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[245] my father's house—57 Mt. Vernon Street—to dine, and we waited with a good deal of anxiety for news from the State House, which was but two blocks away. Before we had been long at dinner, my younger brother, Henry, was seen coining up to the door, and from the slow manner in which he walked we drew not very favorable conclusions. He came into the room, and was at once eagerly asked what the vote had been. He then stated, I remember, that so many votes were cast, and that Mr. Sumner had received so many, being the exact number necessary for a choice. I perfectly well remember that Mr. Sumner received the result with perfect placidity, merely suggesting some question as to its details. Meanwhile, I happened to be seated next to him, and turning towards him, said, “Mr. Sumner, I want to shake hands with you first;” upon which he very kindly gave me his hand, and accepted my congratulations. The circumstances of the ballot were then discussed; and hardly had my brother given the details as they rested in his memory, when a number of persons were seen eagerly moving along the street, and they speedily came up to the door, and the bell was rung. Their inquiry was if Mr. Sumner were there, as they had heard that he was dining with Mr. Adams. They were informed that he was; and they walked upstairs into my father's library, where I suppose twenty or thirty persons may then have come together, and congratulated him.1 Shortly after, he left the house and went out to Mr. Longfellow's, where he passed that afternoon and the following night, very wisely getting out of the way of the jubilations which followed that afternoon and evening. These are all the circumstances of the case; and I remember them as distinctly as if they occurred but yesterday. The chief thing that rests upon my memory is the utter absence of any apparent elation or excessive interest on Mr. Sumner's part. He received the news of his success with as perfect calmness and absence of any appearance of excitement as was possible. There was no change in his face or in his manner; and the latter was one of perfect quiet and self-possessed dignity. He certainly was far less elated than was my father or any of my father's children; though the elation was natural enough with us, as we were then by no means grown up.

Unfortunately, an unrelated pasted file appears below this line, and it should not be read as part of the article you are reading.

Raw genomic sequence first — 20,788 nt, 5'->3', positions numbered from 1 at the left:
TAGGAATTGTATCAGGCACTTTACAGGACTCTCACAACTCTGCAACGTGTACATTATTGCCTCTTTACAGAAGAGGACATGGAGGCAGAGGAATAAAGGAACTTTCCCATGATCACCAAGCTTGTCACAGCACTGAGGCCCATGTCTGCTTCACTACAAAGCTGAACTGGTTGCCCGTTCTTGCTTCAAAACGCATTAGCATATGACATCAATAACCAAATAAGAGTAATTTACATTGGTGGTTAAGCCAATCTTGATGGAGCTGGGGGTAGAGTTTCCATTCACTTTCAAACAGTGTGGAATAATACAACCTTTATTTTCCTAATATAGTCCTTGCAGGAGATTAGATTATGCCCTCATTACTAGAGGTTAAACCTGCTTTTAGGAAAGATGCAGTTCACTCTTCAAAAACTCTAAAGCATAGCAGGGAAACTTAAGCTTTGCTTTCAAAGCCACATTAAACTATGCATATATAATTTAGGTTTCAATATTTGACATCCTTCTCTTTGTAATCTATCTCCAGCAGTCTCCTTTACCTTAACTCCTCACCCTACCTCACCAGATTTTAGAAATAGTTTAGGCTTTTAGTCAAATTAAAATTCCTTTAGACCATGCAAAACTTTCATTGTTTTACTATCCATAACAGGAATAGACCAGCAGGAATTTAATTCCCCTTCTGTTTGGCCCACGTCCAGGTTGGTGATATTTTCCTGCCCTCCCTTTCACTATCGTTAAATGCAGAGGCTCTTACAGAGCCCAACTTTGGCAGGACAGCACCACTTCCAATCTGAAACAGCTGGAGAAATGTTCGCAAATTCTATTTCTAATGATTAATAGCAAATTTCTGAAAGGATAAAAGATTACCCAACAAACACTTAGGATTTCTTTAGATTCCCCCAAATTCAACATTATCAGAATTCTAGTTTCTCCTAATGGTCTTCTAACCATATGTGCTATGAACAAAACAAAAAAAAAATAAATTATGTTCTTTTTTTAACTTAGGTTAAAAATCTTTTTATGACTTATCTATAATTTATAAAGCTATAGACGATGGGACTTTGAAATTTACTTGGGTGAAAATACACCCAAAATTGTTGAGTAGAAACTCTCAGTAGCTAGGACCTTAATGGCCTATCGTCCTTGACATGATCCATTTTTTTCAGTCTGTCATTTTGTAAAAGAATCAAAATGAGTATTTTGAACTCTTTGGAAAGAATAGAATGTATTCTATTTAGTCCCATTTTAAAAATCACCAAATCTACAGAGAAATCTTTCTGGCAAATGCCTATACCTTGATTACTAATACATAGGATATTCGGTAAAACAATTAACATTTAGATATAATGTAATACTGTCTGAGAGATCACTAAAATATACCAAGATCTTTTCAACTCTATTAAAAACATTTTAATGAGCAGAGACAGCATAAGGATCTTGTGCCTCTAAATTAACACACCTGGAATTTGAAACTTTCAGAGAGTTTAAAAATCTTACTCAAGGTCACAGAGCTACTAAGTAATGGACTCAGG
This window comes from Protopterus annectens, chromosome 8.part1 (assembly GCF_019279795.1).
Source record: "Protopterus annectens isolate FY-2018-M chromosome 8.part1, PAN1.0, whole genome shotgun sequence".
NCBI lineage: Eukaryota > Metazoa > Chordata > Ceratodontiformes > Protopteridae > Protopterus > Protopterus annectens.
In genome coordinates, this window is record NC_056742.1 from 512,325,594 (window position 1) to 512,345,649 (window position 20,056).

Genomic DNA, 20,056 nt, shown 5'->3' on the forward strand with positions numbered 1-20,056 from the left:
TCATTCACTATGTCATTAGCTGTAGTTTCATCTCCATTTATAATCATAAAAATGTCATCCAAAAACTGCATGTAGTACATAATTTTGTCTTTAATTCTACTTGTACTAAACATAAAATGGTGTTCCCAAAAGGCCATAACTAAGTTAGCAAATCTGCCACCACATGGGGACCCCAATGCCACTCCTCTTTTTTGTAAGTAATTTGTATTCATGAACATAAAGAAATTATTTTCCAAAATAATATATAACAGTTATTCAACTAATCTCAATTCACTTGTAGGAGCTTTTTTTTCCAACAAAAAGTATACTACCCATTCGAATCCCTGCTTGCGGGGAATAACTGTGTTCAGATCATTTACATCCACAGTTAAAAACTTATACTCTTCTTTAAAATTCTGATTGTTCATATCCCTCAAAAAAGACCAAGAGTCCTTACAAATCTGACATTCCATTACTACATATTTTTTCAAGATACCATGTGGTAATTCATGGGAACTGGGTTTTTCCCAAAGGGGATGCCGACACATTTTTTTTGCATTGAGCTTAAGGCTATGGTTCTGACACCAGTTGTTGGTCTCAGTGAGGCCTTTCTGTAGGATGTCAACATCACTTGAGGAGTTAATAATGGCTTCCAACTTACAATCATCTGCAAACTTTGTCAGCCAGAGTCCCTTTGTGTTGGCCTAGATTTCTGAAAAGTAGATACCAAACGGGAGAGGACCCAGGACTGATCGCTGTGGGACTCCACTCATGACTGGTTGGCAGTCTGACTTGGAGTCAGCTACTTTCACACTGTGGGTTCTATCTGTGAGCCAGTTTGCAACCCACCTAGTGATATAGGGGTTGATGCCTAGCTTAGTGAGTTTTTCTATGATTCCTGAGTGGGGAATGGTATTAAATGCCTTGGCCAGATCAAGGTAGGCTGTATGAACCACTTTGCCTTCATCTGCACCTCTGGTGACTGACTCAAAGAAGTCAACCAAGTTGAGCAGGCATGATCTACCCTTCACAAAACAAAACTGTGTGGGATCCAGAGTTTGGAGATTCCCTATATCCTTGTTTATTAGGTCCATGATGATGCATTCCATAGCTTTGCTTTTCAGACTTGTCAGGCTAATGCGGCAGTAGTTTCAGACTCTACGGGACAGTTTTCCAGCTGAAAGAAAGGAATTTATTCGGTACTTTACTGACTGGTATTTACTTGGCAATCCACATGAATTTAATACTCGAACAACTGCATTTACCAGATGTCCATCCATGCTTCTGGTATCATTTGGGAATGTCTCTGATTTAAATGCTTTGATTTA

Sumner remained at Cambridge two or three nights. Longfellow wrote in his diary, April 24:—

A pleasant dinner, at the close of which we heard the news of Sumner's election. In the evening came Lowell and Gurowski and Palfrey, and Sumner himself to escape from the triumph and be quiet from all the noise in the streets of Boston. He is no more elated by his success than he has been depressed by the failure heretofore, and evidently does not desire the office. He says he would resign now if any one of the same sentiments as himself could be put in his place.

25. The papers are all ringing with Sumner, Sumner! and the guns

1 Anson Burlingame and Thomas Gaffield were among the number. The latter states that Sumner thanked the callers for their kindness, saving that he rejoiced with them for the cause, at the same time declining a public demonstration which was proposed for the evening, and expressing the wish that nothing would be done to denote the success of a person instead of a cause.

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